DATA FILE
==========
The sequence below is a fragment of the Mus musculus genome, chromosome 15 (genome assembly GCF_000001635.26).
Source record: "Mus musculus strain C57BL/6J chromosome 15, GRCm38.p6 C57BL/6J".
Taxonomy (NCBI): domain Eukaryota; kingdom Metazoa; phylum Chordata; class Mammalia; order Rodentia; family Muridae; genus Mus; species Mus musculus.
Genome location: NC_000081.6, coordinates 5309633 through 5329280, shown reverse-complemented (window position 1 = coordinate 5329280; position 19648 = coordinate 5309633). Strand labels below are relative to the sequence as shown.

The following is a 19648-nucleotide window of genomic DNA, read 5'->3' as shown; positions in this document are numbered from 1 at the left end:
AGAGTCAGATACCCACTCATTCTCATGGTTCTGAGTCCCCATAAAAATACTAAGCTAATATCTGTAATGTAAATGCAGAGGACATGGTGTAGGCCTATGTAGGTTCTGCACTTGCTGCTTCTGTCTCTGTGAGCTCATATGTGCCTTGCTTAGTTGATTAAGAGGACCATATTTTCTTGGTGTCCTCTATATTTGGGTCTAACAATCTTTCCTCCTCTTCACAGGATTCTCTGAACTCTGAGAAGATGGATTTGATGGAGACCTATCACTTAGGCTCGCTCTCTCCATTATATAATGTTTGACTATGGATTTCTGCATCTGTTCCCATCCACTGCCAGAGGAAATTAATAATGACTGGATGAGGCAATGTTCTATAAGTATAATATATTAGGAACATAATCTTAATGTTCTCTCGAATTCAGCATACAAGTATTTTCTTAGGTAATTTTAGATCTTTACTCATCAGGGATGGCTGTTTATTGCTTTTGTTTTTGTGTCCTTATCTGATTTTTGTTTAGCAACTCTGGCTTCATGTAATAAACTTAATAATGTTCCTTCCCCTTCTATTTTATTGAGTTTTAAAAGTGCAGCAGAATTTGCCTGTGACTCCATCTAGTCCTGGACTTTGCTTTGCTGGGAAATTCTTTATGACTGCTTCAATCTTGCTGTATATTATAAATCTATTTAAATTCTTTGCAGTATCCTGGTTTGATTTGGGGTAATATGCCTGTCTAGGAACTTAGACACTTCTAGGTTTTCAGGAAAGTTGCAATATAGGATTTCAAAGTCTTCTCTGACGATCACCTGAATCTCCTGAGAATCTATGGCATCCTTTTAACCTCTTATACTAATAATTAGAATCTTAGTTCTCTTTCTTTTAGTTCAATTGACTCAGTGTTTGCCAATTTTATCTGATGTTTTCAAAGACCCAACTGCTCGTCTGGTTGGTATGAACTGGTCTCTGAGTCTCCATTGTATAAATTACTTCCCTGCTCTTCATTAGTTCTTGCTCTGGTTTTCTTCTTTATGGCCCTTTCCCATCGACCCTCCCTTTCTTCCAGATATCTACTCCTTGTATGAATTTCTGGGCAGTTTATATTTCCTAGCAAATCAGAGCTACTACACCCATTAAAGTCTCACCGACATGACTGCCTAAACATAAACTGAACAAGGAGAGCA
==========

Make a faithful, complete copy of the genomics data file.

The sequence below is a fragment of the Mus musculus genome, chromosome 15 (genome assembly GCF_000001635.26).
Source record: "Mus musculus strain C57BL/6J chromosome 15, GRCm38.p6 C57BL/6J".
Taxonomy (NCBI): domain Eukaryota; kingdom Metazoa; phylum Chordata; class Mammalia; order Rodentia; family Muridae; genus Mus; species Mus musculus.
Genome location: NC_000081.6, coordinates 5309633 through 5329280, shown reverse-complemented (window position 1 = coordinate 5329280; position 19648 = coordinate 5309633). Strand labels below are relative to the sequence as shown.

The following is a 19648-nucleotide window of genomic DNA, read 5'->3' as shown; positions in this document are numbered from 1 at the left end:
AGAGTCAGATACCCACTCATTCTCATGGTTCTGAGTCCCCATAAAAATACTAAGCTAATATCTGTAATGTAAATGCAGAGGACATGGTGTAGGCCTATGTAGGTTCTGCACTTGCTGCTTCTGTCTCTGTGAGCTCATATGTGCCTTGCTTAGTTGATTAAGAGGACCATATTTTCTTGGTGTCCTCTATATTTGGGTCTAACAATCTTTCCTCCTCTTCACAGGATTCTCTGAACTCTGAGAAGATGGATTTGATGGAGACCTATCACTTAGGCTCGCTCTCTCCATTATATAATGTTTGACTATGGATTTCTGCATCTGTTCCCATCCACTGCCAGAGGAAATTAATAATGACTGGATGAGGCAATGTTCTATAAGTATAATATATTAGGAACATAATCTTAATGTTCTCTCGAATTCAGCATACAAGTATTTTCTTAGGTAATTTTAGATCTTTACTCATCAGGGATGGCTGTTTATTGCTTTTGTTTTTGTGTCCTTATCTGATTTTTGTTTAGCAACTCTGGCTTCATGTAATAAACTTAATAATGTTCCTTCCCCTTCTATTTTATTGAGTTTTAAAAGTGCAGCAGAATTTGCCTGTGACTCCATCTAGTCCTGGACTTTGCTTTGCTGGGAAATTCTTTATGACTGCTTCAATCTTGCTGTATATTATAAATCTATTTAAATTCTTTGCAGTATCCTGGTTTGATTTGGGGTAATATGCCTGTCTAGGAACTTAGACACTTCTAGGTTTTCAGGAAAGTTGCAATATAGGATTTCAAAGTCTTCTCTGACGATCACCTGAATCTCCTGAGAATCTATGGCATCCTTTTAACCTCTTATACTAATAATTAGAATCTTAGTTCTCTTTCTTTTAGTTCAATTGACTCAGTGTTTGCCAATTTTATCTGATGTTTTCAAAGACCCAACTGCTCGTCTGGTTGGTATGAACTGGTCTCTGAGTCTCCATTGTATAAATTACTTCCCTGCTCTTCATTAGTTCTTGCTCTGGTTTTCTTCTTTATGGCCCTTTCCCATCGACCCTCCCTTTCTTCCAGATATCTACTCCTTGTATGAATTTCTGGGCAGTTTATATTTCCTAGCAAATCAGAGCTACTACACCCATTAAAGTCTCACCGACATGACTGCCTAAACATAAACTGAACAAGGAGAGCA